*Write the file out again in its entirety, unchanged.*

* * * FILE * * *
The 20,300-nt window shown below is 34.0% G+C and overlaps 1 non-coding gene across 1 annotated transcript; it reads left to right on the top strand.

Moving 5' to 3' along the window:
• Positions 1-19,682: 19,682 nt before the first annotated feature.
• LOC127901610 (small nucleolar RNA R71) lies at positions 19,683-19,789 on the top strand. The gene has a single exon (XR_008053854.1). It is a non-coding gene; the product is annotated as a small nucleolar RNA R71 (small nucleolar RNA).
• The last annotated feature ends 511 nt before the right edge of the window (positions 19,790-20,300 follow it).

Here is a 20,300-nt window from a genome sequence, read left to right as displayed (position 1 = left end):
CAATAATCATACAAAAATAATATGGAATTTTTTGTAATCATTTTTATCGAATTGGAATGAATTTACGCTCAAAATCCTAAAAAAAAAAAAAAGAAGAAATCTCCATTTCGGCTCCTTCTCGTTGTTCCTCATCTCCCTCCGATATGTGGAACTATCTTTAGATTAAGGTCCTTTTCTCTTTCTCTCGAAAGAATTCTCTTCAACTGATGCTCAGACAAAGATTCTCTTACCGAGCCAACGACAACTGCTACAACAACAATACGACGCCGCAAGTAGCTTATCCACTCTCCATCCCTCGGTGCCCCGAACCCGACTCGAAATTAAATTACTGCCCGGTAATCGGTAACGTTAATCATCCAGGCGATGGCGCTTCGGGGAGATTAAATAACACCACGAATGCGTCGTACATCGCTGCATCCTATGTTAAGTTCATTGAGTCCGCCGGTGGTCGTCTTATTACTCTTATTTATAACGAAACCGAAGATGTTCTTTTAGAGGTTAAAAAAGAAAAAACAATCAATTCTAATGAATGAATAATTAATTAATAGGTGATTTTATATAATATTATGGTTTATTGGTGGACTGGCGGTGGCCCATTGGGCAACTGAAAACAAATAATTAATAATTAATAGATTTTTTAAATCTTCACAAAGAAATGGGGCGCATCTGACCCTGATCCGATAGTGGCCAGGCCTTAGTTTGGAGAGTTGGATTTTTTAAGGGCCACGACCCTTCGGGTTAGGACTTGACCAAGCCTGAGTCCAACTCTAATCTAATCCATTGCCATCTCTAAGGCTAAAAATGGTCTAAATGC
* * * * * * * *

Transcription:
The 20,300-nt window shown below is 34.0% G+C and overlaps 1 non-coding gene across 1 annotated transcript; it reads left to right on the top strand.

Moving 5' to 3' along the window:
• Positions 1-19,682: 19,682 nt before the first annotated feature.
• LOC127901610 (small nucleolar RNA R71) lies at positions 19,683-19,789 on the top strand. The gene has a single exon (XR_008053854.1). It is a non-coding gene; the product is annotated as a small nucleolar RNA R71 (small nucleolar RNA).
• The last annotated feature ends 511 nt before the right edge of the window (positions 19,790-20,300 follow it).

Here is a 20,300-nt window from a genome sequence, read left to right as displayed (position 1 = left end):
CAATAATCATACAAAAATAATATGGAATTTTTTGTAATCATTTTTATCGAATTGGAATGAATTTACGCTCAAAATCCTAAAAAAAAAAAAAAGAAGAAATCTCCATTTCGGCTCCTTCTCGTTGTTCCTCATCTCCCTCCGATATGTGGAACTATCTTTAGATTAAGGTCCTTTTCTCTTTCTCTCGAAAGAATTCTCTTCAACTGATGCTCAGACAAAGATTCTCTTACCGAGCCAACGACAACTGCTACAACAACAATACGACGCCGCAAGTAGCTTATCCACTCTCCATCCCTCGGTGCCCCGAACCCGACTCGAAATTAAATTACTGCCCGGTAATCGGTAACGTTAATCATCCAGGCGATGGCGCTTCGGGGAGATTAAATAACACCACGAATGCGTCGTACATCGCTGCATCCTATGTTAAGTTCATTGAGTCCGCCGGTGGTCGTCTTATTACTCTTATTTATAACGAAACCGAAGATGTTCTTTTAGAGGTTAAAAAAGAAAAAACAATCAATTCTAATGAATGAATAATTAATTAATAGGTGATTTTATATAATATTATGGTTTATTGGTGGACTGGCGGTGGCCCATTGGGCAACTGAAAACAAATAATTAATAATTAATAGATTTTTTAAATCTTCACAAAGAAATGGGGCGCATCTGACCCTGATCCGATAGTGGCCAGGCCTTAGTTTGGAGAGTTGGATTTTTTAAGGGCCACGACCCTTCGGGTTAGGACTTGACCAAGCCTGAGTCCAACTCTAATCTAATCCATTGCCATCTCTAAGGCTAAAAATGGTCTAAATGC